Teaching Social/Emotional SkillsSocial/emotional learning has become a hot topic in the counseling world. This particular task involves the process by which children acquire the skills necessary to interact with others appropriately. The rise in diagnoses of autism and other developmental disabilities that hinder social/emotional development has finally pushed schools to devote resources to helping students develop these skills.

Today’s guest post comes from my friend and colleague Jenny Carter. Jenny holds her Master’s in Professional Counseling and recently completed her third year as an elementary school counselor. I don’t know anyone quite as passionate about life as Jenny, and I am thrilled to have her explain how she inspires her students through social/emotional learning.

Jenny Carter

Within minutes of my very first course in graduate school, my professor said, “I truly believe being a school counselor is just about the best job in the world.” I remember that moment vividly as I was embarking on this huge, very expensive educational journey all while still teaching full time. Hearing her words comforted me and reignited my excitement for this new career. And I’m here to tell you, she could not have been more right! I love my job. Some days are really hard, most are super fun, but either way my work is always intrinsically rewarding and very fulfilling. Every day I walk into my office honored that I get to counsel kids.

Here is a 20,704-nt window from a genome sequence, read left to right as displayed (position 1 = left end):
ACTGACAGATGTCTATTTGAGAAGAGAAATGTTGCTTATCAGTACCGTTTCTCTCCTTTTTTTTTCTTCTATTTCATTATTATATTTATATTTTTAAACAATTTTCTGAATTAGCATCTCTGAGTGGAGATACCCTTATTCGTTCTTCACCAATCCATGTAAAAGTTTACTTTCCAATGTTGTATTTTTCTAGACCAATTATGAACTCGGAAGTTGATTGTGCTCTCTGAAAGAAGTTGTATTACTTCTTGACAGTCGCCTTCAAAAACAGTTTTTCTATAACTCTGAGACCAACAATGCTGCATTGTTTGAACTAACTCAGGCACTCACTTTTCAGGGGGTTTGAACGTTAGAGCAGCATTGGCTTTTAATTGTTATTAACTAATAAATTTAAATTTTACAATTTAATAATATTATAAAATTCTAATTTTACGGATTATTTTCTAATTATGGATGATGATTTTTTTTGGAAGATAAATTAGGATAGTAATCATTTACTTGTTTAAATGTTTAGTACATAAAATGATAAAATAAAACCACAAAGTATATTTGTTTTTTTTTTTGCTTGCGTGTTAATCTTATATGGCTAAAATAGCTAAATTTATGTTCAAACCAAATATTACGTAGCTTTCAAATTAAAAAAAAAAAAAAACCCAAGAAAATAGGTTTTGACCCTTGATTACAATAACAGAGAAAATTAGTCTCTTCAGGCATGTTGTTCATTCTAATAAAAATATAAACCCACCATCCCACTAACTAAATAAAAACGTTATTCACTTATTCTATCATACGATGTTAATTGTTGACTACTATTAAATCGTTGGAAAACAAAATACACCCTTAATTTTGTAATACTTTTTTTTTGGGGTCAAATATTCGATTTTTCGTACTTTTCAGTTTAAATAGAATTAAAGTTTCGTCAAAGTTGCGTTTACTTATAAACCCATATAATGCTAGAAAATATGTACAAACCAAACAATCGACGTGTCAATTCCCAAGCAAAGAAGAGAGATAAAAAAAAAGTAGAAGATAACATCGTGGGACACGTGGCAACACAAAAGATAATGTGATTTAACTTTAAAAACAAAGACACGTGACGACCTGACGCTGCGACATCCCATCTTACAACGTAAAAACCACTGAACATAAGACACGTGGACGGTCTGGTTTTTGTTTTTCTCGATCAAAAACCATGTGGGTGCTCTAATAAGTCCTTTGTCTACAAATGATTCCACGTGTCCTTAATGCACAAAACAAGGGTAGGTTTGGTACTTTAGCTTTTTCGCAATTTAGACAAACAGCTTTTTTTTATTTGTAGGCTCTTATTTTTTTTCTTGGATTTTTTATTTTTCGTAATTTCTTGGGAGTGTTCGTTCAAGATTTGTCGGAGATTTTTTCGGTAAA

Part of school counseling is teaching preventative social emotional guidance lessons to whole classes, and another is crisis and interventions with individual students. Developmentally appropriate social emotional books lend themselves beautifully to both situations. The particular area in my guidance room where my books are stored is one of my most coveted. I adore my elementary counseling books and am excited to share with you my top 5.

Dinos DieWhen Dinosaurs Die: A Guide to Understanding Death by Laurie Brown

It might sound morbid, but this is my #1 favorite counseling book. Death is something that unfortunately happens more than you would think, and obviously is very hard for children to understand. This book does such a beautiful job of exploring life and death, explaining reasons why death may happen, confirming that all feelings are okay and may be different than other peoples’, and illustrating the different ways cultures cope with death, all through cartoon dinosaurs living as we do.

The last page of the book is my favorite and really ties the theme up well. It explains to that just because a person dies they’re not gone forever. Rather, they continue to live on in our memories. It goes on to illustrate around 15 ways to remember your loved one who died (planting a tree in their honor, displaying something of theirs in a special place, playing the game “remember when” with family and friends, including them in your drawings, etc).

I’ve used this book for Pre-K through 5th grade students, and for the death of a sibling to the death of a family pet. It really allows kids to process, relate, question and understand death and the grieving process, all in a safe place. Remember to take it slow and remain attentive to the child’s pacing and understanding. It’s ok to stop and answer questions as you go.

Freddie LeafThe Fall of Freddie the Leaf: A Story of Life for All Ages
by Leo Buscaglia